IN SPACE - MAY 20: In this handout provided by NASA, sun spots are seen as the moon moves into a full eclipse position after reaching annularity during the first annular eclipse seen in the U.S. since 1994 on May 20, 2012. Differing from a total solar eclipse, the moon in an annular eclipse appears too small to cover the sun completely, leaving a ring of fire effect around the moon. The eclipse is casting a shallow path crossing the West from west Texas to Oregon then arcing across the northern Pacific Ocean to Tokyo, Japan.

Don’t miss the “Ring of Fire” solar eclipse! The moon will pass in front of the sun on Thursday, June 10.

Why is this eclipse call the “Ring of Fire”? Well, the Earth will be too far so a bright annulus around the moon’s silhouette will be created hence, “Ring of Fire”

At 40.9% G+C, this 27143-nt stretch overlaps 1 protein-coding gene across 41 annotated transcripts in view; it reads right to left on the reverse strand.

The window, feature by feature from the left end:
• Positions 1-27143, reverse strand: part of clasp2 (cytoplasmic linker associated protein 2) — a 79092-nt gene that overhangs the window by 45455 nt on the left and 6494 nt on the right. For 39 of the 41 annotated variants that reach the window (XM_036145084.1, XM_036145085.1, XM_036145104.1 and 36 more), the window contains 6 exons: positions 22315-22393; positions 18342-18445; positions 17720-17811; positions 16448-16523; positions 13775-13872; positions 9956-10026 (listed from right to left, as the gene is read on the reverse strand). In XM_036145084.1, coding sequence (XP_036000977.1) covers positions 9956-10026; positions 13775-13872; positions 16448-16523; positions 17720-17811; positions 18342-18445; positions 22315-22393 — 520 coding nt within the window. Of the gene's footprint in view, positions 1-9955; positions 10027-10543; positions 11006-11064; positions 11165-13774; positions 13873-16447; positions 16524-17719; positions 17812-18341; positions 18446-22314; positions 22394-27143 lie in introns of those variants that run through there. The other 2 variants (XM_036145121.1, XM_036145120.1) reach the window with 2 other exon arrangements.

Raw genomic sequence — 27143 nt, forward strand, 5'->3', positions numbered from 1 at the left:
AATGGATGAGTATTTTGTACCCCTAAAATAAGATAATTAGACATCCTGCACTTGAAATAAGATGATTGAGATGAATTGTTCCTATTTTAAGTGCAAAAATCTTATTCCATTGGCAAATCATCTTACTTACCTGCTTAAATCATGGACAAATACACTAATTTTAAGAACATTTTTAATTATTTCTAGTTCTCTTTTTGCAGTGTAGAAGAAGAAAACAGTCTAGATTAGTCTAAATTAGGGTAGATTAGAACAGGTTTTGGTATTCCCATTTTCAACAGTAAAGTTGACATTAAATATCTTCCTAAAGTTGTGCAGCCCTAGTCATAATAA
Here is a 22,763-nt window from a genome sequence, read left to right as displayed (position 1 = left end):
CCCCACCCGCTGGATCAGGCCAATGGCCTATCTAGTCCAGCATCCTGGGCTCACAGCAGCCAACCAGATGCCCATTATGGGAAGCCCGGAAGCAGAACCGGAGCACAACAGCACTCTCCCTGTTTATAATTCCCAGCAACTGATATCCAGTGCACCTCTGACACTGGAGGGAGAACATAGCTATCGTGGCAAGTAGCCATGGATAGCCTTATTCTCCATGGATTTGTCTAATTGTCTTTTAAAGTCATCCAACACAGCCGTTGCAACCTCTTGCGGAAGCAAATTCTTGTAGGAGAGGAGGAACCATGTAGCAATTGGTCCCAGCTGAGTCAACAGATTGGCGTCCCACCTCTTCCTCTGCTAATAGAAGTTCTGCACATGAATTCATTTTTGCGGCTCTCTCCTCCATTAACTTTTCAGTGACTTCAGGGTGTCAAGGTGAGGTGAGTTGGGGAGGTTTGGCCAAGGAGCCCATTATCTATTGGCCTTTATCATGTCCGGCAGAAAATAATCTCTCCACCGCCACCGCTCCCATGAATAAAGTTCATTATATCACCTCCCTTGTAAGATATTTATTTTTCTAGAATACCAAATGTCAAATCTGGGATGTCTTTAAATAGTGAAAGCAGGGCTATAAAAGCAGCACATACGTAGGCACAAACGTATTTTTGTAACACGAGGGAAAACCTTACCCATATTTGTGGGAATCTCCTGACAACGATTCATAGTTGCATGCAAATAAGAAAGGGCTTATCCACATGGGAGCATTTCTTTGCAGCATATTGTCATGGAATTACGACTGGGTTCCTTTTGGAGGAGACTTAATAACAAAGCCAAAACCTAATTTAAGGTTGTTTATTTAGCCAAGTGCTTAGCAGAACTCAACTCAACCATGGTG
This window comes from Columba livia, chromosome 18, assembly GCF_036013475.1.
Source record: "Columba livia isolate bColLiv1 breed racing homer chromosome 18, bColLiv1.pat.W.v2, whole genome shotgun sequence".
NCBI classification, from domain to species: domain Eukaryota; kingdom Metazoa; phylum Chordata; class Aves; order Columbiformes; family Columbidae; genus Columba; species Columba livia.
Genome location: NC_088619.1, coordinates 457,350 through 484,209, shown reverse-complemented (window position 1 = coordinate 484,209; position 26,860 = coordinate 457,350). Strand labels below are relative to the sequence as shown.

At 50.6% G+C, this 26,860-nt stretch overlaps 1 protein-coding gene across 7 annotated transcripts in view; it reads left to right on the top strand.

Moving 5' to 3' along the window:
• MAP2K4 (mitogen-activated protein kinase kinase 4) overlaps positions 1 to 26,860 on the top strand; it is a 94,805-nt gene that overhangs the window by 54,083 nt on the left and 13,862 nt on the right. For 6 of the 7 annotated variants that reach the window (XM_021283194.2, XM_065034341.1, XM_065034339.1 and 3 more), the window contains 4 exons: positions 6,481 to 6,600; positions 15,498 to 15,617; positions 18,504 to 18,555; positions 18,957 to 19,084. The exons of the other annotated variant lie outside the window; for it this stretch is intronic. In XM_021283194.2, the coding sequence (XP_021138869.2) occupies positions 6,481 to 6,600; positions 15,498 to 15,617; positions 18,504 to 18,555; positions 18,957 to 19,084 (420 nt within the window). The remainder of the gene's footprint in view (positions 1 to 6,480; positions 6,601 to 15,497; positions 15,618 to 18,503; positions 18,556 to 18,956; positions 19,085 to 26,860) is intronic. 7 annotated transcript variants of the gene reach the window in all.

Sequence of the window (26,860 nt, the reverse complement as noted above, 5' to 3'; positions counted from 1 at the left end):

“It is never safe to look directly at the Sun’s rays, even if the Sun is partly or mostly obscured,” NASA’s website states. “When watching a partial solar eclipse or annular solar eclipse, you must wear solar viewing or eclipse glasses throughout the entire eclipse if you want to face the Sun.”

The solar eclipse will be visible across the Northeast, Mid-Atlantic, and part of the Southeast and Midwest. In our area maximum viewing will occur after sunrise, which is at 5:32am. The whole eclipse will last about an hour and 40 minutes.